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Why hasn’t SHB spread further in Italy?

SHB sightingsSmall Hive Beetle (SHB), which appeared in Italy in 2014 and in the same area again this year, poses a serious threat to beekeeping, but it seems not to have spread very far in Italy yet. Action by the Italian authorities and a fortunate quirk of the local topgraphy seem to be helping to contain it.

In September we reported on the reappearance of SHB in southern Italy. It was a great disappointment, but there has been relief that it doesn’t yet appear to have spread from the area in which it was originally discovered.

At the Hampshire Beekeepers Autumn Convention last weekend, Nigel Semmence, of the UK Plant and Animal Health Agency, has responsibilities to try to keep out non-native species and revealed why the spread hasn’t happened as well as a very curious characteristic of SHB.

Small Hive Beetle

Photo courtesy of the UK Food and Environment Research Agency

Fortunately, SHB’s first appearance was in a valley surrounded by mountains and the sea in Calabria, Southern Italy. No-one yet knows how or when it arrived, but the mountains may well have provided a barrier to its spread. In addition, the Italian authorities imposed a surveillance zone (even larger than required by regulations). The appearance of SHB on Sicily seems to have been a result of colony movement by a Calabrian beekeeper before the beetle was discovered.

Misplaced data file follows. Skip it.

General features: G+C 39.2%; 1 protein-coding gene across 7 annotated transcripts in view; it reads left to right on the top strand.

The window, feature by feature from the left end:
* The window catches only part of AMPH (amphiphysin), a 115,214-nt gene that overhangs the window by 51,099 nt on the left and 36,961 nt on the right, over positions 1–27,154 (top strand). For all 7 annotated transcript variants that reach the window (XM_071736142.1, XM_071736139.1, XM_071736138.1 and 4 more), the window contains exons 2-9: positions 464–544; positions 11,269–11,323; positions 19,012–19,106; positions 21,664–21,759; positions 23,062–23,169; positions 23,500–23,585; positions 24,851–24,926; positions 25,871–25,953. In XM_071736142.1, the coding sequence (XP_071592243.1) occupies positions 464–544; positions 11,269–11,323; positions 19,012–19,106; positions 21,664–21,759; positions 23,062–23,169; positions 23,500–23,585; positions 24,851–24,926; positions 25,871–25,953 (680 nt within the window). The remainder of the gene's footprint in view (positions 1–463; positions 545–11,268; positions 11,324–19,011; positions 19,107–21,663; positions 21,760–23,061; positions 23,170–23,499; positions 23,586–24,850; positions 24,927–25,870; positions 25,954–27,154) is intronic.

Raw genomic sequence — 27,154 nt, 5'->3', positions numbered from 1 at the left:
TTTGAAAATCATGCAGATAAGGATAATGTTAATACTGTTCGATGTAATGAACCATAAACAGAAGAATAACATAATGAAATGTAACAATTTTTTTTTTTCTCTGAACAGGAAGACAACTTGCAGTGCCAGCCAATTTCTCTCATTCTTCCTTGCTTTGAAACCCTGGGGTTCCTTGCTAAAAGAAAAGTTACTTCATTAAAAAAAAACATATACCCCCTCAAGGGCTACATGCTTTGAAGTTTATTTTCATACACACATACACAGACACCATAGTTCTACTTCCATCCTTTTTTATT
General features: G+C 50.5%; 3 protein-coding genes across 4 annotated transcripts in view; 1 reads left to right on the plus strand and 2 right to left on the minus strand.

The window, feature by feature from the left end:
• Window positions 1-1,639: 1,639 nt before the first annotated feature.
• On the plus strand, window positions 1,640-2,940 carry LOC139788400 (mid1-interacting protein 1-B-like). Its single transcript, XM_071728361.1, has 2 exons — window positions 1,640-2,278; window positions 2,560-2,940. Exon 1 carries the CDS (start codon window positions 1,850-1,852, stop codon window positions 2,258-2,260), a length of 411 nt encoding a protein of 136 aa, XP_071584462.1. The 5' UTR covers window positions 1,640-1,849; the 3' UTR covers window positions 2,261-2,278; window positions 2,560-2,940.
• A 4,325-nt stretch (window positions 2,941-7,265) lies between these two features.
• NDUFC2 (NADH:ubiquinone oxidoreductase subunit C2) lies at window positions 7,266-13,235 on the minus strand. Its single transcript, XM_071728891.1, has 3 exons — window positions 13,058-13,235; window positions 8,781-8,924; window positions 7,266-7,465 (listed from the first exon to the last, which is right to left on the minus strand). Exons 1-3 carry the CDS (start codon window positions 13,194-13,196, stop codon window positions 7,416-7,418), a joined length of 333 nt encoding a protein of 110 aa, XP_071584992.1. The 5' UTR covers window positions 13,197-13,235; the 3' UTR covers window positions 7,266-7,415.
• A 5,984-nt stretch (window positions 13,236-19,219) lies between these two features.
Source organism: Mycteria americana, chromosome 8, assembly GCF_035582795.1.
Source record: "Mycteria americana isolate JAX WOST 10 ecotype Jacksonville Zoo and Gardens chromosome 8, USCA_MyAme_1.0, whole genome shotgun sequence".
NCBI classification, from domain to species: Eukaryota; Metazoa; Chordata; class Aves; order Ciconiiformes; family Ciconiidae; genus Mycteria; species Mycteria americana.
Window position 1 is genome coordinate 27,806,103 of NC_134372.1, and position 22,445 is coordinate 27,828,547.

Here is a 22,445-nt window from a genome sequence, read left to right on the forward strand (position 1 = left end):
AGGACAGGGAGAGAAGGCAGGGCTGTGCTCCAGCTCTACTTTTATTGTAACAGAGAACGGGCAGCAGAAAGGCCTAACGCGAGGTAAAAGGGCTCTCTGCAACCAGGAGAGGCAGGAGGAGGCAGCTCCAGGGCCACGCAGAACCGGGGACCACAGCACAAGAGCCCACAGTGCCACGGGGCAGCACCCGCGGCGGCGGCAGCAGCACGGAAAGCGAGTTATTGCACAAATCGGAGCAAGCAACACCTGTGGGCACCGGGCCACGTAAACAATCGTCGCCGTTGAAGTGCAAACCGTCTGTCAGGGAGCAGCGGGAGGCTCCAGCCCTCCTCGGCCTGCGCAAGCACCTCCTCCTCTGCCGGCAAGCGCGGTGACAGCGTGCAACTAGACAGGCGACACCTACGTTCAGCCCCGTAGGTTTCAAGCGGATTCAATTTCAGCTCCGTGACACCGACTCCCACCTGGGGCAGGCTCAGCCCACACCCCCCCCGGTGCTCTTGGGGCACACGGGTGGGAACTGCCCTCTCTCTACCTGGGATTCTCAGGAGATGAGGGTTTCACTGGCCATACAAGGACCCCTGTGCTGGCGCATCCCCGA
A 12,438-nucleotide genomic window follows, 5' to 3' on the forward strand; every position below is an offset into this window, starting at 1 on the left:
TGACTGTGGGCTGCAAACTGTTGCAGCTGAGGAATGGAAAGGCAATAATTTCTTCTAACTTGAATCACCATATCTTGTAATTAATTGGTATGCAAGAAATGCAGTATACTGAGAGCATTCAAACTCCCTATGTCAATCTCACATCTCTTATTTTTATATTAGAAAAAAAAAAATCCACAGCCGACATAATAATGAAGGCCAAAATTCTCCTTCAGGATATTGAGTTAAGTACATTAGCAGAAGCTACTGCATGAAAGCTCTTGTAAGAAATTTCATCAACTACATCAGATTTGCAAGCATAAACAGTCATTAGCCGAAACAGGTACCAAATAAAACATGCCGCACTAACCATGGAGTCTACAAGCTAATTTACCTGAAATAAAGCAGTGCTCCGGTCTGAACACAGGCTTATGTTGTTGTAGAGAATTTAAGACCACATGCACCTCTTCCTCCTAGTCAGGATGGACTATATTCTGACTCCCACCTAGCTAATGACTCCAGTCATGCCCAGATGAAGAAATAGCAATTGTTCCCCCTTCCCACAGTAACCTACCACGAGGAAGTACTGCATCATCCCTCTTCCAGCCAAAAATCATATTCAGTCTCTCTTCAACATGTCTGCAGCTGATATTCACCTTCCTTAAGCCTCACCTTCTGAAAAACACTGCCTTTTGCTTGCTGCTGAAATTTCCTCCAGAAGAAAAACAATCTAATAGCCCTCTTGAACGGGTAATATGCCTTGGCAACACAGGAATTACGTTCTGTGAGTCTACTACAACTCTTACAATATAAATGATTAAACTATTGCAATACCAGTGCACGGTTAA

Nigel also revealed some quirky habits of SHB. When attacked by bees, they close their legs and therefore find it difficult to move. At which point, the bees often encase them in propolis. But SHB can generate signals that persuade the bees to feed them! So the bees often leave a little hole in the propolis tomb through which they can feed their enemy! Ah, the wonders of nature!

There is an excellent SHB leaflet from the Animal and Plant Health Agency (not yet online, I think).

Beetle Blaster

Beetle Blaster in place at the edge of the colony where SHBs try to avoid the bees.

And of course many Vita distributors the Beetle Blaster which can act to control SHB as well as being a sentinel to alert beekeepers to the arrival of SHB.

If SHB does arrive in Britain, plans are afoot (including the use of nematodes) to try to prevent its spread. There are sentinel apiaries throughout the country at possible entry points.

 

 

 

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